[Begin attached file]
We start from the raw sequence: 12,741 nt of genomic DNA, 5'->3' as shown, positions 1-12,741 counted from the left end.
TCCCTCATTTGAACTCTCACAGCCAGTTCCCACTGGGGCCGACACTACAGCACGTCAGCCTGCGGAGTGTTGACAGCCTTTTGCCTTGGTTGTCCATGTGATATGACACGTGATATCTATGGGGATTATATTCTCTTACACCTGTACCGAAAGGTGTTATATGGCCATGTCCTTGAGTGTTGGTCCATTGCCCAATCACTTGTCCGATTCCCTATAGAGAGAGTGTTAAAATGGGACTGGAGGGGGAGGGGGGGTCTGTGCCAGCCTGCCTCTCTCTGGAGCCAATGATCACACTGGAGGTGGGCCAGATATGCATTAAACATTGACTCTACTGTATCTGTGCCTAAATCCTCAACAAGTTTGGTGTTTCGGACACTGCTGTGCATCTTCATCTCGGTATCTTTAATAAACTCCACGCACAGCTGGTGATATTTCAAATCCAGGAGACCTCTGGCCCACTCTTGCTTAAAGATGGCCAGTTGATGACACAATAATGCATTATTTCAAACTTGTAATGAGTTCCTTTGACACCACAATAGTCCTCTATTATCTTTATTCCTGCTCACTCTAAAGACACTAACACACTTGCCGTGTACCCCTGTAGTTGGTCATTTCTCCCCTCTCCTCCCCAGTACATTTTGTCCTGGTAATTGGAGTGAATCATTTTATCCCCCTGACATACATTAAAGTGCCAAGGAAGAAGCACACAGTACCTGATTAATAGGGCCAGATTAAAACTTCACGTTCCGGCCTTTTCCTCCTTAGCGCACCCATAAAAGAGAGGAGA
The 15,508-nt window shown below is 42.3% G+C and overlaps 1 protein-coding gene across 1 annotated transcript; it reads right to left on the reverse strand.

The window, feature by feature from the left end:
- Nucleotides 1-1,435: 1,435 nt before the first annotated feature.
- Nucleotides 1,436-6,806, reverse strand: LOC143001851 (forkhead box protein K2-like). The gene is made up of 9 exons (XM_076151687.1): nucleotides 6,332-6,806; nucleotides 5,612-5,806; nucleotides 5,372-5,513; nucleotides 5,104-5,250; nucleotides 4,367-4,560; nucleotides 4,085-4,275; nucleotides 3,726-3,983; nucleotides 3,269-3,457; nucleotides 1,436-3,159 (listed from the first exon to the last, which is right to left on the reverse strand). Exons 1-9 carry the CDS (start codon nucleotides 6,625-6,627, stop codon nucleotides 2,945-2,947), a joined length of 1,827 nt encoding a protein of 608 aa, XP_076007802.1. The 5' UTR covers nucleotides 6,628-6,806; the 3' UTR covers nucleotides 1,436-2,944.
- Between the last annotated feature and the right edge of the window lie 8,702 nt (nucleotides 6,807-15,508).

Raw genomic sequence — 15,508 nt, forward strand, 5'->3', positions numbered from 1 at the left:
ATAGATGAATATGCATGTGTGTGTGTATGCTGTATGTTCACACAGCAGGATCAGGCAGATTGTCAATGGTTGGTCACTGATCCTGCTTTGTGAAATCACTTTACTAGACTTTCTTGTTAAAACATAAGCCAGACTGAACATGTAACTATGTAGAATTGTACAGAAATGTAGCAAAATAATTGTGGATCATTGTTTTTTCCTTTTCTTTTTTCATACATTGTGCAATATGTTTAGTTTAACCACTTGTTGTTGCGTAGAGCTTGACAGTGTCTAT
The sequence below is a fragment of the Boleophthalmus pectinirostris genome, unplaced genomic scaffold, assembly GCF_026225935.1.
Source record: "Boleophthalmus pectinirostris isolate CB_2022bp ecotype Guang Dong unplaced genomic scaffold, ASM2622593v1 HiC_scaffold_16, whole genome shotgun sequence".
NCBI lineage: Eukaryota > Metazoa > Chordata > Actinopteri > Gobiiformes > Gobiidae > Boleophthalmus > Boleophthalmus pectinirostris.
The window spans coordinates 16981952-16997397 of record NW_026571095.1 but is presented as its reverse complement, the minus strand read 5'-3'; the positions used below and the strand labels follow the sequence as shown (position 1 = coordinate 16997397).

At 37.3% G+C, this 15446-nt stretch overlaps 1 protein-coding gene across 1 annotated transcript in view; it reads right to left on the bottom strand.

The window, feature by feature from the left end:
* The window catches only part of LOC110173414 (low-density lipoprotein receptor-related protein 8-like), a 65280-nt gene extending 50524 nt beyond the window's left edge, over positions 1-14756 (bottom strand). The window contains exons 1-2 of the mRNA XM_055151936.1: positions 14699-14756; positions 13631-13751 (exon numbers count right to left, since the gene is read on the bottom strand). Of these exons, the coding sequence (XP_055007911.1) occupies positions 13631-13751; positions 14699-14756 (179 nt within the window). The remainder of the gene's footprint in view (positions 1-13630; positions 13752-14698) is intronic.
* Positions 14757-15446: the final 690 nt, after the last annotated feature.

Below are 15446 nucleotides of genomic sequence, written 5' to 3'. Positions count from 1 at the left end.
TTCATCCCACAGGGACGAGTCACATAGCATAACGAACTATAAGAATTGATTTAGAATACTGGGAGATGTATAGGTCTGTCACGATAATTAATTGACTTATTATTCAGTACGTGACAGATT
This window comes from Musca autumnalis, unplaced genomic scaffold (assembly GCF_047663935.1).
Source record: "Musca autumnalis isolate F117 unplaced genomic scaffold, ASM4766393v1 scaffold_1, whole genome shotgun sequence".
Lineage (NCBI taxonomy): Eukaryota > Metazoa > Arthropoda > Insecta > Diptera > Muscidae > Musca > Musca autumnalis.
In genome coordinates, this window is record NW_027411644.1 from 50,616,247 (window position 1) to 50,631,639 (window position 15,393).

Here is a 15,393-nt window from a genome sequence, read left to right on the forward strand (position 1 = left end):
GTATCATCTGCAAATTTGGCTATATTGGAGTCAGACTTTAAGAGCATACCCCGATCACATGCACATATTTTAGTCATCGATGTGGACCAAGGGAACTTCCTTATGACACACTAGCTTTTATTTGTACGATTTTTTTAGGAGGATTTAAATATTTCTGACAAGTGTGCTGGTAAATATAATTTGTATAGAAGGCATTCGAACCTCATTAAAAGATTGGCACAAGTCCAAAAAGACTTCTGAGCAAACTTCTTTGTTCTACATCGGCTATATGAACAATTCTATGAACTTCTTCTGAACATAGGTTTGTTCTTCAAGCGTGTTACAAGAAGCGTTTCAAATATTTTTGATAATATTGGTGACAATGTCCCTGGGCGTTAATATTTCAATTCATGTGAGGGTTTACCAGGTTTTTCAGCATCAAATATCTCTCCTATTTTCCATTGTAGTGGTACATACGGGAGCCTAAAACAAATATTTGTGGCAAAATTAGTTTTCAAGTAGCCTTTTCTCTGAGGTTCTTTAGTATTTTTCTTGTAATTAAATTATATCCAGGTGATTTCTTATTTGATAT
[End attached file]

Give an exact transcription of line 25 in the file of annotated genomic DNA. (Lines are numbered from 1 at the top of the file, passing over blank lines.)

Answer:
GTATCATCTGCAAATTTGGCTATATTGGAGTCAGACTTTAAGAGCATACCCCGATCACATGCACATATTTTAGTCATCGATGTGGACCAAGGGAACTTCCTTATGACACACTAGCTTTTATTTGTACGATTTTTTTAGGAGGATTTAAATATTTCTGACAAGTGTGCTGGTAAATATAATTTGTATAGAAGGCATTCGAACCTCATTAAAAGATTGGCACAAGTCCAAAAAGACTTCTGAGCAAACTTCTTTGTTCTACATCGGCTATATGAACAATTCTATGAACTTCTTCTGAACATAGGTTTGTTCTTCAAGCGTGTTACAAGAAGCGTTTCAAATATTTTTGATAATATTGGTGACAATGTCCCTGGGCGTTAATATTTCAATTCATGTGAGGGTTTACCAGGTTTTTCAGCATCAAATATCTCTCCTATTTTCCATTGTAGTGGTACATACGGGAGCCTAAAACAAATATTTGTGGCAAAATTAGTTTTCAAGTAGCCTTTTCTCTGAGGTTCTTTAGTATTTTTCTTGTAATTAAATTATATCCAGGTGATTTCTTATTTGATAT